Agents like to talk about policies you can keep throughout your life. What they sometimes won't tell you is that you don't need life insurance coverage throughout your life.
The secret to buying a policy with the right term is figuring out how long you need to be insured. You start by estimating when your children will be out on their own and no longer in need of your financial support.
So if your children are 3 and 5 now, you'd probably want a policy that covers you at least until the youngest is 22, so that's about a 20-year term. But this depends somewhat on your age as well.
Say you also want to cover your spouse for your lost income until what would be your normal retirement age, 65, and you're only 35 now. Then you would want a 30-year policy.
Keep in mind that insurance gets very expensive as you leave your 50s. So you may pay more to cover yourself until 65, even if you lock in a level-premium 30-year policy when you are 35. Coverage past age 70 or so may be unattainable.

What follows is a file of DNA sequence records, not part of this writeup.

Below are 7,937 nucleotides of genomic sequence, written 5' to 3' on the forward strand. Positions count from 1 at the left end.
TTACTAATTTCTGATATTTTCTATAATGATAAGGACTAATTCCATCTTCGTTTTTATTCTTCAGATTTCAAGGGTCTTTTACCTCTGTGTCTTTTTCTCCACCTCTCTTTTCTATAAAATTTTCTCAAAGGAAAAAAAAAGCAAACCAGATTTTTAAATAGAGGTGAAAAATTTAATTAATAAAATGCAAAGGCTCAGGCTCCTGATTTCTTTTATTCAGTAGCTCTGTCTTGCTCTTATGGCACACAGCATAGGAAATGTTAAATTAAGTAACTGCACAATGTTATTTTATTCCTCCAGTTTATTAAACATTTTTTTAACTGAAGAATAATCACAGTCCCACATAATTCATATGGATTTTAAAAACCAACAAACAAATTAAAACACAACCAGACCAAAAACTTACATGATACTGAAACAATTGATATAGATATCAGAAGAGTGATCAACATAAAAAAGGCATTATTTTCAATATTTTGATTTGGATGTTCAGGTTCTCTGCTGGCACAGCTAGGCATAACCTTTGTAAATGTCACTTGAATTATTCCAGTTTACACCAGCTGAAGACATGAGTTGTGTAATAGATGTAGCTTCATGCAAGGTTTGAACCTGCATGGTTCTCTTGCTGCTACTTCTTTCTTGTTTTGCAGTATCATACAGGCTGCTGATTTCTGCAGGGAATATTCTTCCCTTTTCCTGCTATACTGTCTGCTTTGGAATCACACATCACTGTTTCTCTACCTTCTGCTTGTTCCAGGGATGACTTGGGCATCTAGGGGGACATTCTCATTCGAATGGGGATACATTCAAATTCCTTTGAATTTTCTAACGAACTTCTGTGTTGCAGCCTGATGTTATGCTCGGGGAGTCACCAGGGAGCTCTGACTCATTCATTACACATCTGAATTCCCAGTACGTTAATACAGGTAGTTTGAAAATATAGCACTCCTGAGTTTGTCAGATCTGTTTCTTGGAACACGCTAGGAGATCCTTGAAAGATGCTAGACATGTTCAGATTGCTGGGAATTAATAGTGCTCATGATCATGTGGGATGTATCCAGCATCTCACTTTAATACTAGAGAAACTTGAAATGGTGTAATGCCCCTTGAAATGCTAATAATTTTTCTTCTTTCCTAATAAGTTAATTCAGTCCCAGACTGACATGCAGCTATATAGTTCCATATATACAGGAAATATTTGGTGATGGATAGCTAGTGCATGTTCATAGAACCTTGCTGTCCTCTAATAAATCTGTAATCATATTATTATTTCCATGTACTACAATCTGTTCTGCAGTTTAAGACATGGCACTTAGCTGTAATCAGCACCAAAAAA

Life insurance is not a substitute for a retirement plan. You want to plan so that you'll have enough to live on when you retire, and you won't have to keep paying insurance premiums.
There are exceptions, however. People who start families late in life, or who have complex estate-planning issues, may well have a need for life insurance beyond the customary retirement age.
One more thing: Steer clear of so-called mortgage insurance policies, which pay off the balance on your mortgage if you die. The problem is that you are paying for a steadily declining amount of coverage, as you pay down your mortgage. It's best to include the mortgage payments in your calculations when determining how much coverage you need.